Authors: Pradeep Mehta and Shruti Xess
Vol 4. Issue 1. January 2022
The dichotomy of choosing between pollution and poverty has always put India in a difficult situation. Now, when India has promised to be net zero by 2070, one must wonder how they are planning to solve the problem of energy crisis as well as pollution crisis.
For instance, traditional stoves, or Chulhas, have been identified as a source of indoor pollution in rural communities. More than 4 million people have died prematurely as a result of indoor air pollution. Chulhas emit large amounts of smoke, soot, and unburned volatile organic compounds, which can lead to respiratory problems, lung infections, tuberculosis, stillbirth, underweight babies, skin and eye infections, and cardiac problems. Despite the fact that programmes exist to encourage LPG evaluation in impoverished and rural households. 142 million rural families continue to cook using solid fuels (such as wood, cow dung, charcoal, or crop waste), which emit particulate matter, volatile organic compounds (VOCs), and hazardous pollutants due to inefficient combustion. Yet it continues to be a very prevalent practice even today.
Even initiatives to promote alternate fuel sources are ineffective; for example, the Pradhan Mantri Ujjwala Yojana provided deposits and installation expenses for LPG cylinders to around 80 million rural women. Families, on the other hand, are need to purchase their own refills at a subsidy price of rupees 800-850. Even if they have Rs. 200 refunds in their account, poor consumers cannot afford it because it is half of their monthly salary. As a result, they continue to use chulhas, or traditional stoves. More than 100 million households are still without LPG, putting them at risk of indoor air pollution. According to the Global Alliance for Clean Cookstoves, indoor air pollution caused by solid fuel burning affects over 800 million people in India, primarily women, children, and the elderly who spend the majority of their time at home. Women and children spend hours gathering wood, and as a result, they get musculoskeletal ailments. Additionally, the mass collection of firewood may, in the long term, result in forest resource degradation or deforestation.
For that matter, one effective solution would be the distribution of LPG cylinders. However, there are 364 million impoverished people in India who still do not have access to adequate food, making the purchase of an LPG cylinder for 800 rupees out of reach. These relatively high costs underscore why it is difficult to reach the goal all at once. Keeping poverty, indoor pollution, and carbon footprint in mind, a smooth transition to LPG is required. Smokeless stoves, also known as Chulhas, can be encouraged and adopted since they require less wood, generate less smoke, are more energy efficient, are less expensive, and are simple to construct at home.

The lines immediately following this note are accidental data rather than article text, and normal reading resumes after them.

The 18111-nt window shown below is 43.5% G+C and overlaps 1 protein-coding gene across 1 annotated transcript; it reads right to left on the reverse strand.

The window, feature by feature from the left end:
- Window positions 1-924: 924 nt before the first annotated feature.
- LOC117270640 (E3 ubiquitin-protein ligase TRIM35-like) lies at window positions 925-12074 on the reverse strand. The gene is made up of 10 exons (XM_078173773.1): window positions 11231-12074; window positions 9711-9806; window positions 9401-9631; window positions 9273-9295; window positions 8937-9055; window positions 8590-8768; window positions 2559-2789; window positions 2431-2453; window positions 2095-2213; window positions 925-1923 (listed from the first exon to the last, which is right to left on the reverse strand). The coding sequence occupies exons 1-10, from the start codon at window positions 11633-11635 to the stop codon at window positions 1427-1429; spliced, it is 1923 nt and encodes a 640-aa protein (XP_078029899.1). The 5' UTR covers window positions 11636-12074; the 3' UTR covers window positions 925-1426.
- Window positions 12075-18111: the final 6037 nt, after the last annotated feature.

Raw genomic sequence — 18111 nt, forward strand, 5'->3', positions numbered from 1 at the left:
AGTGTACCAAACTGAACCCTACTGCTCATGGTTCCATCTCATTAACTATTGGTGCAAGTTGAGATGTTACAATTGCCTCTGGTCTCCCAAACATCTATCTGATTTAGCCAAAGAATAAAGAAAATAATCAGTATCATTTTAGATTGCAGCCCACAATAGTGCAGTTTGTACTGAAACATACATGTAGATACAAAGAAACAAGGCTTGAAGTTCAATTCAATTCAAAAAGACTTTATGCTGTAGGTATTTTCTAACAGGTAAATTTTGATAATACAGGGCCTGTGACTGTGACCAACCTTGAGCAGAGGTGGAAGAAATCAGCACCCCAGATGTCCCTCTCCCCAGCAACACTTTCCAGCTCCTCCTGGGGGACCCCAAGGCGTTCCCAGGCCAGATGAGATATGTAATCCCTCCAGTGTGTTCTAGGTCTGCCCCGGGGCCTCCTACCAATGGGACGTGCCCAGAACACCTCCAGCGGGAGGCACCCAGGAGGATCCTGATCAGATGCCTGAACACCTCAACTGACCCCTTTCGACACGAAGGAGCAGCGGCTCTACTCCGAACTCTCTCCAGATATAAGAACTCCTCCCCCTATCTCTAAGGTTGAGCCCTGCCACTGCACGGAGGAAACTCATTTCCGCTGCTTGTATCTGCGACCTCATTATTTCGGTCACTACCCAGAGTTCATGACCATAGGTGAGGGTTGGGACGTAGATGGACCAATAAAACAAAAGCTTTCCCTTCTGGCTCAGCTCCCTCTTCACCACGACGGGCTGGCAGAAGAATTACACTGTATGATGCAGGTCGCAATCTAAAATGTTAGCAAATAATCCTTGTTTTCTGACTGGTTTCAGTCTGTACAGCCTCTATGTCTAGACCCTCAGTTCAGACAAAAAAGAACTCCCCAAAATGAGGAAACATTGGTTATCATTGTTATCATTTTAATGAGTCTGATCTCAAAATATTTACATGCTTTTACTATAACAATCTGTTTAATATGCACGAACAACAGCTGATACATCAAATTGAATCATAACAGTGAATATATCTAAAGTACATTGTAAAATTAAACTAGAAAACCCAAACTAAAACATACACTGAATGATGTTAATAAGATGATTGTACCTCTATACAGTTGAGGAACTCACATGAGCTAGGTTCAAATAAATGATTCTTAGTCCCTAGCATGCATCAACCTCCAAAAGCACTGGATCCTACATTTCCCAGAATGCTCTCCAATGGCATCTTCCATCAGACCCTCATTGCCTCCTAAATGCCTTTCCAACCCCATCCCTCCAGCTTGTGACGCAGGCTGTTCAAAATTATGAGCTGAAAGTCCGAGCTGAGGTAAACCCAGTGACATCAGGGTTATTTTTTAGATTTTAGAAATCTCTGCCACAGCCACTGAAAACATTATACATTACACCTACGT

The smokeless chulha is a box with two chambers, one on top of the other, each containing a burner. The wood is placed in the first chamber's bed, and then it passes through it into the second chamber. The second chamber is connected to a chimney that moves the combustion gas from the stove to the roof of the house, keeping the indoor air clean. While compared to typical stoves' optimum energy output (5-12%), smokeless stoves' optimum energy output (when burning 2-3 kg of fuel) is 28 percent. These stoves burn so hot and cleanly that they barely emit polluting smoke or carbon dioxide. They also cut down on timber use by 40–50%.
Another notable advantage is that, now, women in the village may easily discover alternative livelihood options that they don't have to spend their days collecting wood. This may also increase children’s attendance in school since they don’t have to waste time collecting firewood. This sort of stove is good for both people's health and the environment. The use of a smokeless stove can assist to avoid the cutting of trees and the loss of natural resources.
The Central Himalayan Institute for Nature & Applied Research (CHINAR) promoted smokeless stoves in order to bring excellent health and opportunity, to the people of Bageshwar and Pithoragarh while also protecting the environment. It has constructed 20 low-cost, energy-efficient stoves in Uttarakhand's Namik village, Kapkot block, Pithoragarh district. As a consequence, the women's health improved, they spent less time collecting wood, and it reduced interior pollution while producing more energy than earlier chulhas.
In sum, smokeless stoves are a true treasure for rural homes for they are cost-effective and provide a comparable scent and flavour to meals as traditional stoves, which LPG gas stoves cannot do. It may be a preferable option for those who cannot afford an LPG cylinder and must rely on traditional stoves, as well as those who are sensitive to indoor air pollution caused by fuel burning.